FOND DU LAC, Wis. - After a series of deadly school shootings, the most recent in Parkland, Florida, many of us are asking the question, "What can we do to prevent future violence?" A Florida teen has created a tool that she believes can stop a school shooting before it happens, and that tool is now in Northeast Wisconsin.
Acacia Woodley, who lives with a disability, became the target of bullying when she moved to a new school in Florida. When she confronted her bully, she learned that girl was hurting and taking it out on others. It's then that Woodley came up with an idea to stop the cycle. She created a friendship bench. She believes something as simple as a bench can prevent school shootings by teaching students compassion.
"It's really important, especially at the age these students are at, because starting them young and teaching them young that kindness is more of an answer than violence is just really important," she explained.
NBC26 was there in March when Woodley delivered friendship benches to three Fond du Lac elementary schools and the Boys & Girls Club of Fond du Lac. We returned this week, two months later, and found the bench at the Club is getting a lot of use.
"One time I used the bench because I was lonely and I was sad, and I didn't have anybody to cheer me up," said 9-year-old Scarlett Carlin.
When a girl saw Scarlett sitting on the bench, she did as she was trained. She walked over to help.
"She said, 'What's wrong?' And then I said, 'I miss my family.' And then she's like, 'I miss my family too,'" explained Carlin. "So we talked through it, and then I felt happy again."
Fifth grader Gigi Martin said the care shown to her while using the bench helped improve her self- esteem.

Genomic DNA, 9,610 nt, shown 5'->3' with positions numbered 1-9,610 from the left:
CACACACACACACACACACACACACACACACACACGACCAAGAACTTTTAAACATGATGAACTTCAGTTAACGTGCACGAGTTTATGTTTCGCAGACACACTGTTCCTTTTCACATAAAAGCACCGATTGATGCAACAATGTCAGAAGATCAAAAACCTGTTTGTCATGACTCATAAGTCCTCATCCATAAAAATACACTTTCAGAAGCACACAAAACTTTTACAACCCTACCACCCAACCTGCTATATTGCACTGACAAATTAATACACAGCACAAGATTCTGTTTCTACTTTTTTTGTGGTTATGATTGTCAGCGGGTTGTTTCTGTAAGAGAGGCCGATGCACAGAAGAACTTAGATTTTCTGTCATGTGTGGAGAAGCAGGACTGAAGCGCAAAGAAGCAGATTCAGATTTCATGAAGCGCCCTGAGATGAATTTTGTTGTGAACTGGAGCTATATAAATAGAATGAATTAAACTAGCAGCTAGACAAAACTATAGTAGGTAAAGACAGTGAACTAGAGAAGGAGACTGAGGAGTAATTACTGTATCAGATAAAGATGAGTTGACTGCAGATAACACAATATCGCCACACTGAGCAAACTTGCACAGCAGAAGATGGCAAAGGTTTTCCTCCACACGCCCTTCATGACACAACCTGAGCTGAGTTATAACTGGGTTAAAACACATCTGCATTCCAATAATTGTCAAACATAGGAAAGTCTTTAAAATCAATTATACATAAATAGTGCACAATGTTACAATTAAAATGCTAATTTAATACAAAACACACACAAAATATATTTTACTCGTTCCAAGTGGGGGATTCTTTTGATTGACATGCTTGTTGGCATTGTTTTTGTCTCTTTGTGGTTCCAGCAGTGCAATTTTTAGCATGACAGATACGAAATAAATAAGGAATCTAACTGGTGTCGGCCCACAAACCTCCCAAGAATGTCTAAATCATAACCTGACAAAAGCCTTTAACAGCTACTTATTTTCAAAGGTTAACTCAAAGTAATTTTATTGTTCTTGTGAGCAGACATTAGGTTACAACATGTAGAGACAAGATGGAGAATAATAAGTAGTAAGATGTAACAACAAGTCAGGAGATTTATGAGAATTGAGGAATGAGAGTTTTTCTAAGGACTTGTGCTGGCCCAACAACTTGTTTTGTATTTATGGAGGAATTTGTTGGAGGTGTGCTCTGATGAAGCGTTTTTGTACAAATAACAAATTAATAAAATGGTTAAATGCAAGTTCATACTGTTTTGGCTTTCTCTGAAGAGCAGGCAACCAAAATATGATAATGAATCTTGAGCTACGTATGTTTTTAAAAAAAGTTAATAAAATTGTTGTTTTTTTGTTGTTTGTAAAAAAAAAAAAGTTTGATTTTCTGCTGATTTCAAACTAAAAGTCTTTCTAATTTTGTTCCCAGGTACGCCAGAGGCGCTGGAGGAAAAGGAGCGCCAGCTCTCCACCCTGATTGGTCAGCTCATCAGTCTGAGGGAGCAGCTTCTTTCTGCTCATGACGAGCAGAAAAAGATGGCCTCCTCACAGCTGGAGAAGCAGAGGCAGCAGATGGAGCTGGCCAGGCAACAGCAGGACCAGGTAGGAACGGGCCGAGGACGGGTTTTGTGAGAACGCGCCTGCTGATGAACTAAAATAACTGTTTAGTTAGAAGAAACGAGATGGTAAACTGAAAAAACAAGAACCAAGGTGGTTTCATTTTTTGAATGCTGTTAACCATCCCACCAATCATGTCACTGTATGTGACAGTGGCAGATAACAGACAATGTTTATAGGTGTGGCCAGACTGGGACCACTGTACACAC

"I remind myself that I am amazing in different ways, and sometimes it's hard to see through that."
Boys & Girls Club of Fond du Lac CEO Dan Hebel believes the friendship bench is a huge asset.
"We can't say enough how much it supports the mental health of our kids. We're engaged in a time in our society where mental health is a big deal, and the main thing missing is really strong connections for kids."
Hebel said by providing a safe space and building stronger relationships, students will have a higher likelihood of reaching their full potential.
"It creates a valuable, important, positive link between the child and their school, so if they value that, they're less likely to do something that's tragic and certainly something our communities don't need."
Tom Schneider, President of Silica For Your Home, helped donate the funds to bring the friendship benches to Fond du Lac.
"The bench itself comes from recycled plastic, so things that were thrown away now make a difference," Schneider explained. "Every part of that bench is rejected, either a color flaw or something like that, so she (Acacia) talks to the kids about that these were all rejected, but when you bring them together it makes an amazingly beautiful bench."
It's symbolism Schneider hopes struggling students will embrace.
"If people can reach out to them early and make sure that they matter, have them understand that they really mean something, it's going to change their life dramatically," he said.
That's what happened to Gigi and Scarlett who now make sure they pay it forward by offering a listening ear when they see someone sitting on the friendship bench.
"I don't like seeing people sad. I like seeing them happy," Scarlett said.
There are nine friendship benches in Fond du Lac and North Fond du Lac. Schneider hopes to donate a few more to make sure they're in every elementary school in that area.
As for Woodley, she has set a goal of getting her friendship benches into every school in America. She has created the company Tiny Girl, Big Dream which also offers friendship kits.